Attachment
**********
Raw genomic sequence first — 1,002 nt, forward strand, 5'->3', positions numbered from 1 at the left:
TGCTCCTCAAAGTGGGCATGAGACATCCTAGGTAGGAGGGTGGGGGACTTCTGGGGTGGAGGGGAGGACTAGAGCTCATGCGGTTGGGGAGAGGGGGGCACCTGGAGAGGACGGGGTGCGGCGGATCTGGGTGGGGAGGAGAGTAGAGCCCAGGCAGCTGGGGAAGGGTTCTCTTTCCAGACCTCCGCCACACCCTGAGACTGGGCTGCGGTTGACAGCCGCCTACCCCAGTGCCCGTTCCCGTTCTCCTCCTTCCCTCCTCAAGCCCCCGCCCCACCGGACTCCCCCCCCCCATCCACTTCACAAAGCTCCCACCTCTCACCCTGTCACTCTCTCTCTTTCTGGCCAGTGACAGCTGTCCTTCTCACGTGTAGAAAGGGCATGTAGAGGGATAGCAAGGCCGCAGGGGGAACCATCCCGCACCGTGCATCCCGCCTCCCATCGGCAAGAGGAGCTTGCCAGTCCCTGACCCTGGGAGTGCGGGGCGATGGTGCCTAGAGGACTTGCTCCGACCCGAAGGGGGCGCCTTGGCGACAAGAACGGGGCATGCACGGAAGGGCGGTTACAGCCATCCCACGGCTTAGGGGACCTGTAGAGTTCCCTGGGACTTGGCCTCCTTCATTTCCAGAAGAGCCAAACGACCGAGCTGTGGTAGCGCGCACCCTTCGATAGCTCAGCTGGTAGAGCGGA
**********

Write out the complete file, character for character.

Raw genomic sequence first — 1,002 nt, forward strand, 5'->3', positions numbered from 1 at the left:
TGCTCCTCAAAGTGGGCATGAGACATCCTAGGTAGGAGGGTGGGGGACTTCTGGGGTGGAGGGGAGGACTAGAGCTCATGCGGTTGGGGAGAGGGGGGCACCTGGAGAGGACGGGGTGCGGCGGATCTGGGTGGGGAGGAGAGTAGAGCCCAGGCAGCTGGGGAAGGGTTCTCTTTCCAGACCTCCGCCACACCCTGAGACTGGGCTGCGGTTGACAGCCGCCTACCCCAGTGCCCGTTCCCGTTCTCCTCCTTCCCTCCTCAAGCCCCCGCCCCACCGGACTCCCCCCCCCCATCCACTTCACAAAGCTCCCACCTCTCACCCTGTCACTCTCTCTCTTTCTGGCCAGTGACAGCTGTCCTTCTCACGTGTAGAAAGGGCATGTAGAGGGATAGCAAGGCCGCAGGGGGAACCATCCCGCACCGTGCATCCCGCCTCCCATCGGCAAGAGGAGCTTGCCAGTCCCTGACCCTGGGAGTGCGGGGCGATGGTGCCTAGAGGACTTGCTCCGACCCGAAGGGGGCGCCTTGGCGACAAGAACGGGGCATGCACGGAAGGGCGGTTACAGCCATCCCACGGCTTAGGGGACCTGTAGAGTTCCCTGGGACTTGGCCTCCTTCATTTCCAGAAGAGCCAAACGACCGAGCTGTGGTAGCGCGCACCCTTCGATAGCTCAGCTGGTAGAGCGGA